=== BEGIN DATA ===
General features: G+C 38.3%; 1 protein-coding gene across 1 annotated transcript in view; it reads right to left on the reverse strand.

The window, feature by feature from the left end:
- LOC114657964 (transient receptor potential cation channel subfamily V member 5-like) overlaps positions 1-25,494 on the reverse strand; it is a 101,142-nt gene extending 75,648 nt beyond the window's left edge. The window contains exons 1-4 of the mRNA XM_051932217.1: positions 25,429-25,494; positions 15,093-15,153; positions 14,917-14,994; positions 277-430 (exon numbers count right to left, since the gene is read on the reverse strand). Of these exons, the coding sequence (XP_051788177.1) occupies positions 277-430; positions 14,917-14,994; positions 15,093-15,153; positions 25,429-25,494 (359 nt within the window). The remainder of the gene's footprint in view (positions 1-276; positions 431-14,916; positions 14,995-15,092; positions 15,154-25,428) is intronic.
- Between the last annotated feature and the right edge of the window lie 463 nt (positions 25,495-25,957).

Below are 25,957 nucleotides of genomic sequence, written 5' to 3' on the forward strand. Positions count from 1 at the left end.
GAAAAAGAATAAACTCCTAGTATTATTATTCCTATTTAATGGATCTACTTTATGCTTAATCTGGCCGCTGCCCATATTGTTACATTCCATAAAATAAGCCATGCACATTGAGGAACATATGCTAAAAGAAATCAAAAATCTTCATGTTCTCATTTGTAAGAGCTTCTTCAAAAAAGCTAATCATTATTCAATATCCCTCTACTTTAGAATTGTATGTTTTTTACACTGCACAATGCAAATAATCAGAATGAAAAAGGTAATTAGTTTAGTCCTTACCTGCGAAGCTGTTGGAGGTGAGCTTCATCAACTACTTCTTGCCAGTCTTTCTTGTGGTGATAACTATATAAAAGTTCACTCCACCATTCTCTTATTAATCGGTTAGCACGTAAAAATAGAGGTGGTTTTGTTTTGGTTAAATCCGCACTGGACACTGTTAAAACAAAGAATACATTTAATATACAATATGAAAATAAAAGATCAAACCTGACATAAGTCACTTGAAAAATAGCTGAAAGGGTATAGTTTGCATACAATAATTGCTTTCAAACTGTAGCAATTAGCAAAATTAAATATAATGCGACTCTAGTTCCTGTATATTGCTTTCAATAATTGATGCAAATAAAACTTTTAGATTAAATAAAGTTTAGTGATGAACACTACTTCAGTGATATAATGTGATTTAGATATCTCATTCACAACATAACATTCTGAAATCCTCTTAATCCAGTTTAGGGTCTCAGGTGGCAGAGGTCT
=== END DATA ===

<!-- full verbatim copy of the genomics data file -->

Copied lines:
General features: G+C 38.3%; 1 protein-coding gene across 1 annotated transcript in view; it reads right to left on the reverse strand.

The window, feature by feature from the left end:
- LOC114657964 (transient receptor potential cation channel subfamily V member 5-like) overlaps positions 1-25,494 on the reverse strand; it is a 101,142-nt gene extending 75,648 nt beyond the window's left edge. The window contains exons 1-4 of the mRNA XM_051932217.1: positions 25,429-25,494; positions 15,093-15,153; positions 14,917-14,994; positions 277-430 (exon numbers count right to left, since the gene is read on the reverse strand). Of these exons, the coding sequence (XP_051788177.1) occupies positions 277-430; positions 14,917-14,994; positions 15,093-15,153; positions 25,429-25,494 (359 nt within the window). The remainder of the gene's footprint in view (positions 1-276; positions 431-14,916; positions 14,995-15,092; positions 15,154-25,428) is intronic.
- Between the last annotated feature and the right edge of the window lie 463 nt (positions 25,495-25,957).

Below are 25,957 nucleotides of genomic sequence, written 5' to 3' on the forward strand. Positions count from 1 at the left end.
GAAAAAGAATAAACTCCTAGTATTATTATTCCTATTTAATGGATCTACTTTATGCTTAATCTGGCCGCTGCCCATATTGTTACATTCCATAAAATAAGCCATGCACATTGAGGAACATATGCTAAAAGAAATCAAAAATCTTCATGTTCTCATTTGTAAGAGCTTCTTCAAAAAAGCTAATCATTATTCAATATCCCTCTACTTTAGAATTGTATGTTTTTTACACTGCACAATGCAAATAATCAGAATGAAAAAGGTAATTAGTTTAGTCCTTACCTGCGAAGCTGTTGGAGGTGAGCTTCATCAACTACTTCTTGCCAGTCTTTCTTGTGGTGATAACTATATAAAAGTTCACTCCACCATTCTCTTATTAATCGGTTAGCACGTAAAAATAGAGGTGGTTTTGTTTTGGTTAAATCCGCACTGGACACTGTTAAAACAAAGAATACATTTAATATACAATATGAAAATAAAAGATCAAACCTGACATAAGTCACTTGAAAAATAGCTGAAAGGGTATAGTTTGCATACAATAATTGCTTTCAAACTGTAGCAATTAGCAAAATTAAATATAATGCGACTCTAGTTCCTGTATATTGCTTTCAATAATTGATGCAAATAAAACTTTTAGATTAAATAAAGTTTAGTGATGAACACTACTTCAGTGATATAATGTGATTTAGATATCTCATTCACAACATAACATTCTGAAATCCTCTTAATCCAGTTTAGGGTCTCAGGTGGCAGAGGTCT